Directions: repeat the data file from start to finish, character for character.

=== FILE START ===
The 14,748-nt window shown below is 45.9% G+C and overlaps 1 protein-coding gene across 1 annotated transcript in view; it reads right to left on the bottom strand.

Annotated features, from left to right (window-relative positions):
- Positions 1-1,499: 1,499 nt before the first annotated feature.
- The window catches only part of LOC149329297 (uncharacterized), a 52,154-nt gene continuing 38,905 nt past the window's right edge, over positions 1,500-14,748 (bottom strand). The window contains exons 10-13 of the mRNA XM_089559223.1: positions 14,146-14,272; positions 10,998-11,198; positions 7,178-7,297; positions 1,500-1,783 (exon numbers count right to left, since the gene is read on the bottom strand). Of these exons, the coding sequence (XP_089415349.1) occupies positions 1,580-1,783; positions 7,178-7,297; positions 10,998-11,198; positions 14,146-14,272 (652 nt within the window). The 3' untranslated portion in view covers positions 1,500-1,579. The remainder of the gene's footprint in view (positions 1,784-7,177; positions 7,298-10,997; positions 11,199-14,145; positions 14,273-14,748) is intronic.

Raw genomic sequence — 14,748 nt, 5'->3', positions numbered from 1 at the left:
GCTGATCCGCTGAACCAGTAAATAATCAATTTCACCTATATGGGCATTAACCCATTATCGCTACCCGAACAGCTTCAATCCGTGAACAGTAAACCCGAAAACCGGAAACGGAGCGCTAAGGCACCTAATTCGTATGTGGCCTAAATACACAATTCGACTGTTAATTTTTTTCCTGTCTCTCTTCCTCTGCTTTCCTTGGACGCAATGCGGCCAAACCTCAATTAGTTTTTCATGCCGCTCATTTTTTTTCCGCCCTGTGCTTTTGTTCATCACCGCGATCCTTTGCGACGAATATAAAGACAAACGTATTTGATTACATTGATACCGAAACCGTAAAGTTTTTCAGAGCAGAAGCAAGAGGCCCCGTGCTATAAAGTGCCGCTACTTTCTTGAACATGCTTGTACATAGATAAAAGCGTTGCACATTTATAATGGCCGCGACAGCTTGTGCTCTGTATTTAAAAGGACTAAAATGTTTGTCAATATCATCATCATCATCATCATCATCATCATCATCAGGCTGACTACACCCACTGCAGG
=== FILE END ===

The 14,748-nt window shown below is 45.9% G+C and overlaps 1 protein-coding gene across 1 annotated transcript in view; it reads right to left on the bottom strand.

Annotated features, from left to right (window-relative positions):
- Positions 1-1,499: 1,499 nt before the first annotated feature.
- The window catches only part of LOC149329297 (uncharacterized), a 52,154-nt gene continuing 38,905 nt past the window's right edge, over positions 1,500-14,748 (bottom strand). The window contains exons 10-13 of the mRNA XM_089559223.1: positions 14,146-14,272; positions 10,998-11,198; positions 7,178-7,297; positions 1,500-1,783 (exon numbers count right to left, since the gene is read on the bottom strand). Of these exons, the coding sequence (XP_089415349.1) occupies positions 1,580-1,783; positions 7,178-7,297; positions 10,998-11,198; positions 14,146-14,272 (652 nt within the window). The 3' untranslated portion in view covers positions 1,500-1,579. The remainder of the gene's footprint in view (positions 1,784-7,177; positions 7,298-10,997; positions 11,199-14,145; positions 14,273-14,748) is intronic.

Raw genomic sequence — 14,748 nt, 5'->3', positions numbered from 1 at the left:
GCTGATCCGCTGAACCAGTAAATAATCAATTTCACCTATATGGGCATTAACCCATTATCGCTACCCGAACAGCTTCAATCCGTGAACAGTAAACCCGAAAACCGGAAACGGAGCGCTAAGGCACCTAATTCGTATGTGGCCTAAATACACAATTCGACTGTTAATTTTTTTCCTGTCTCTCTTCCTCTGCTTTCCTTGGACGCAATGCGGCCAAACCTCAATTAGTTTTTCATGCCGCTCATTTTTTTTCCGCCCTGTGCTTTTGTTCATCACCGCGATCCTTTGCGACGAATATAAAGACAAACGTATTTGATTACATTGATACCGAAACCGTAAAGTTTTTCAGAGCAGAAGCAAGAGGCCCCGTGCTATAAAGTGCCGCTACTTTCTTGAACATGCTTGTACATAGATAAAAGCGTTGCACATTTATAATGGCCGCGACAGCTTGTGCTCTGTATTTAAAAGGACTAAAATGTTTGTCAATATCATCATCATCATCATCATCATCATCATCATCAGGCTGACTACACCCACTGCAGG